Winner, 2019 Oregon Book Award for Poetry
Reviews & Interviews
- Literary Arts. "Blog Post: 2018 Literary Fellowship Recipient Matthew Minicucci." Oregon Literary Fellowships, 23 March 2018: click here for interview, notes from judges, and a new poem.
- Bocare, Patrick. "Talking Earth with Matthew Minicucci." KBOO, 19 February 2018: click here.
- Ripatrazone, Nick. "Must-Read Poetry: October 2017." The Millions, 3 October 2017: click here.
- For more media related to Small Gods, click here.
The lexicon is inordinately rich, somehow both precise and lush. And the poems are insistently but never portentously philosophical, grounded as they are in bailing twine, bared teeth, baptismal tears. Disinterested in irony, softly-toned, Minicucci opens depths inside us that we can sense long after we’ve closed his book.
Small Gods by Matthew Minicucci is one of the most beautiful, moving, and intelligent books of poetry I've read in I don't know how long. These poems and prose poems draw from sources as heterogeneous as the Pauline letters, the natural sciences, mathematics and astronomy in order to explore, inhabit, celebrate and mourn the mutability of love, the vulnerabilities of attachment and the unlikely, random and evanescent nature of existence itself. The depth and variety of metaphor mirrors the depth and variety of this poet's remarkable curiosity and openness to the world, in all its glory and horror. The poems stick to memory like burrs to a pant leg.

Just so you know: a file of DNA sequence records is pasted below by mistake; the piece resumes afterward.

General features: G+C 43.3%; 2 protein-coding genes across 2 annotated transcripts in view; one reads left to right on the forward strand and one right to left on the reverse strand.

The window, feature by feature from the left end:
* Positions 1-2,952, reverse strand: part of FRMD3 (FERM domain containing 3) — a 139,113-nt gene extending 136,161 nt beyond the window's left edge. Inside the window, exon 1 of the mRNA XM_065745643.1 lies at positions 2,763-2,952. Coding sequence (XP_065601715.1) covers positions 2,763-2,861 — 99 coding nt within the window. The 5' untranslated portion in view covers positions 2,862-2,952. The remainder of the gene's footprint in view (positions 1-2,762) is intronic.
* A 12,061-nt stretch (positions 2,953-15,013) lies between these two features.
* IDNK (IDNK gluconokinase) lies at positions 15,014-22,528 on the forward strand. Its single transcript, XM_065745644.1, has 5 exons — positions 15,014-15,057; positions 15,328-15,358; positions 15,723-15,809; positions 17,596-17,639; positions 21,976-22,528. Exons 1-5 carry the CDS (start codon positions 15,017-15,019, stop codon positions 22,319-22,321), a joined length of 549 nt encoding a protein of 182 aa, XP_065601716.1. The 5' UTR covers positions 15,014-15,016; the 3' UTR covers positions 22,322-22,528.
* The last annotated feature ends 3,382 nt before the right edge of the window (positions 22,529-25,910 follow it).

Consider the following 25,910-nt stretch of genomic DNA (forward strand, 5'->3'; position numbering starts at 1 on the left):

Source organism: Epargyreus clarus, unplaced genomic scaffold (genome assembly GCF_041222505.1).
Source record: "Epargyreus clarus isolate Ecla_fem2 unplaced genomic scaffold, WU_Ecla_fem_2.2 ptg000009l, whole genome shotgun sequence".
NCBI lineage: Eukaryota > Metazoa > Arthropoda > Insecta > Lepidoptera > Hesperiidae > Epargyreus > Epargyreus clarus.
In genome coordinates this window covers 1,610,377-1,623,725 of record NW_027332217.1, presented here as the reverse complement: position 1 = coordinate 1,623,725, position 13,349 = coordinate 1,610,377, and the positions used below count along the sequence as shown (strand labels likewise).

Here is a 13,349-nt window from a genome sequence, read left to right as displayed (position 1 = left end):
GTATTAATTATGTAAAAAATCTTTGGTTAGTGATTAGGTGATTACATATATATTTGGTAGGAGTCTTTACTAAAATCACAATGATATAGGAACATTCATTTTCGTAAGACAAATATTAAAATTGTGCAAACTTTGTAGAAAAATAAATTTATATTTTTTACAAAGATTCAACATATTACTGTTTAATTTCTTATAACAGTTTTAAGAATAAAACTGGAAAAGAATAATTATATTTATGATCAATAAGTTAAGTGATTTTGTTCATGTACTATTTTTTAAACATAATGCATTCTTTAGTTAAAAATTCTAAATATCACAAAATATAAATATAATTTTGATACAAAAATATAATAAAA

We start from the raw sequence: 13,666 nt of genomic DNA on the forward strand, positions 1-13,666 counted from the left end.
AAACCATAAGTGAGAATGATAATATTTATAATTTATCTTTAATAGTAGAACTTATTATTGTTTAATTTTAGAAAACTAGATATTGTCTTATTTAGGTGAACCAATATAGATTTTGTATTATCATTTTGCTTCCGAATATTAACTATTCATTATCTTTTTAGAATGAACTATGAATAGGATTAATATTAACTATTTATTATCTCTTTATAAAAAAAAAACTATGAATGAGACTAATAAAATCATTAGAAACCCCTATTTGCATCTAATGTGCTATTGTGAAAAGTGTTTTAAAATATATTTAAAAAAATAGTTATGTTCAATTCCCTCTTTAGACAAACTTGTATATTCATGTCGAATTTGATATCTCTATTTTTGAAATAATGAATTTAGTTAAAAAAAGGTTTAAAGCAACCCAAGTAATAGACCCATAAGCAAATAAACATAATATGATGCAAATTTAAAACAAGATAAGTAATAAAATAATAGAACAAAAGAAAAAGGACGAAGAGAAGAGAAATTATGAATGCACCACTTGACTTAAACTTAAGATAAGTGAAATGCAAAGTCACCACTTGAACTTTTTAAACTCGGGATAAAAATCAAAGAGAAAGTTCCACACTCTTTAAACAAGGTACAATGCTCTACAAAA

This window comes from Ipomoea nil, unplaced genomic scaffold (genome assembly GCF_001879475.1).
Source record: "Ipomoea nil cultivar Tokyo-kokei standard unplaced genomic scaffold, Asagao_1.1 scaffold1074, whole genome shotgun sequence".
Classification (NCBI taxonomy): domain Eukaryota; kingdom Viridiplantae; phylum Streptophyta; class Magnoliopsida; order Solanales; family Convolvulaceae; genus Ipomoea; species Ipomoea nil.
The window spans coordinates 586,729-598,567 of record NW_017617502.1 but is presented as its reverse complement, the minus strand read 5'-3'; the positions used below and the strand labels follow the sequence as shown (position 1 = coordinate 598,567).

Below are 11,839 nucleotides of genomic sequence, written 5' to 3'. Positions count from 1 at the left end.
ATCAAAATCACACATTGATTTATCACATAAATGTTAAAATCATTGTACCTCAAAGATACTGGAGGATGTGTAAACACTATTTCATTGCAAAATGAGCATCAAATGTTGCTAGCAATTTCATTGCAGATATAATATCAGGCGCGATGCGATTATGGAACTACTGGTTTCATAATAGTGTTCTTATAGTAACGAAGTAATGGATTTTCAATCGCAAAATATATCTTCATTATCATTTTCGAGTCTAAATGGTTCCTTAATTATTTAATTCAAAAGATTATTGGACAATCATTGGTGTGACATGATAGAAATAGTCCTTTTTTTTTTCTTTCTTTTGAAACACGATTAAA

Matthew Minicucci’s new book is a balm for our time. In a quiet voice, he counsels, “Wait, and watch…” Devoid of rhetoric, easy outrage, and exhortation, Minicucci advocates, instead, for the transformative power of close-up scrutiny – poetry’s timeless way of looking that encourages the nuanced narratives of “small gods” living in the margins and crevices of everyday life to rise into view. This is a book of rare intelligence, deep wisdom, and exquisite linguistic beauty. Small Gods enriches us with its moral courage and its compassionate faith in the ultimate value of our fraught humanity.
Small Gods reads like a sacred text with a tambourine keeping beat behind each verse. Matthew Minicucci manages to conjure not only the collective spirit but also the collective yearning that we may not give permission to express in our day-to-day lives. Whether rendering the quotidian or the biblical—and both appear, seamlessly—these poems ask all the right questions, which are really the answers to our concerns: "What if silence was the smallest unit of measure for distance between two people. An imaginary number." Or, what if, for instance, "The fear that light might only be within; or lost beneath a candle's douter," could be spoken? Minicucci allows the exploration—and the dread and the hope and the longing—to come to the surface of our lives and he invites us to join in. Amen!
"What if, all this time, you were already home. What would you be willing to burn to light it?" Indeed the poems we encounter in Matthew Minicucci's Small Gods are a conflagration: visionary and other-worldly in their wisdom and scope. Small Gods is a big book—big on intellect, imagination, vulnerability, and unabashed beauty. Enter it knowing you will leave changed.